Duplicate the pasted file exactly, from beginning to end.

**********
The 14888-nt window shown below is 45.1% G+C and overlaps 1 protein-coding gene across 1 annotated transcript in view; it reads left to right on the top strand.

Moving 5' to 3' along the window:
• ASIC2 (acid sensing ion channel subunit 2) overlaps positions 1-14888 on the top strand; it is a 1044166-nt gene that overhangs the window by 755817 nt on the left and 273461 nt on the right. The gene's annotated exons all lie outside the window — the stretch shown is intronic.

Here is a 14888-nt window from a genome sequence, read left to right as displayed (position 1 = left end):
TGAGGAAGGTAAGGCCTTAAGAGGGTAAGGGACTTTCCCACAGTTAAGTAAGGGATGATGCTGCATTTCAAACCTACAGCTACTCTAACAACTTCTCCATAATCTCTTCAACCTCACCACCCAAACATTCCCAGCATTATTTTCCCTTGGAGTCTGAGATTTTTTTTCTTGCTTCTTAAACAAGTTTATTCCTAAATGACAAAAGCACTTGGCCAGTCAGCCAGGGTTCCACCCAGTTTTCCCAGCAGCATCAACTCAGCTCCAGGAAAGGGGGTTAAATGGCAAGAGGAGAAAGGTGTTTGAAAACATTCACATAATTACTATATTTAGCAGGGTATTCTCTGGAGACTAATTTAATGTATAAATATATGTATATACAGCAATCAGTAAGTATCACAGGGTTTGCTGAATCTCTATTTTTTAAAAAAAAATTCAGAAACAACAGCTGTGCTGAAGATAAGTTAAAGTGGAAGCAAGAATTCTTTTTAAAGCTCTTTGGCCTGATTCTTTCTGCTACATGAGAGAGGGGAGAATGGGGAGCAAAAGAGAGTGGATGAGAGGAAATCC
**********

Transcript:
The 14888-nt window shown below is 45.1% G+C and overlaps 1 protein-coding gene across 1 annotated transcript in view; it reads left to right on the top strand.

Moving 5' to 3' along the window:
• ASIC2 (acid sensing ion channel subunit 2) overlaps positions 1-14888 on the top strand; it is a 1044166-nt gene that overhangs the window by 755817 nt on the left and 273461 nt on the right. The gene's annotated exons all lie outside the window — the stretch shown is intronic.

Here is a 14888-nt window from a genome sequence, read left to right as displayed (position 1 = left end):
TGAGGAAGGTAAGGCCTTAAGAGGGTAAGGGACTTTCCCACAGTTAAGTAAGGGATGATGCTGCATTTCAAACCTACAGCTACTCTAACAACTTCTCCATAATCTCTTCAACCTCACCACCCAAACATTCCCAGCATTATTTTCCCTTGGAGTCTGAGATTTTTTTTCTTGCTTCTTAAACAAGTTTATTCCTAAATGACAAAAGCACTTGGCCAGTCAGCCAGGGTTCCACCCAGTTTTCCCAGCAGCATCAACTCAGCTCCAGGAAAGGGGGTTAAATGGCAAGAGGAGAAAGGTGTTTGAAAACATTCACATAATTACTATATTTAGCAGGGTATTCTCTGGAGACTAATTTAATGTATAAATATATGTATATACAGCAATCAGTAAGTATCACAGGGTTTGCTGAATCTCTATTTTTTAAAAAAAAATTCAGAAACAACAGCTGTGCTGAAGATAAGTTAAAGTGGAAGCAAGAATTCTTTTTAAAGCTCTTTGGCCTGATTCTTTCTGCTACATGAGAGAGGGGAGAATGGGGAGCAAAAGAGAGTGGATGAGAGGAAATCC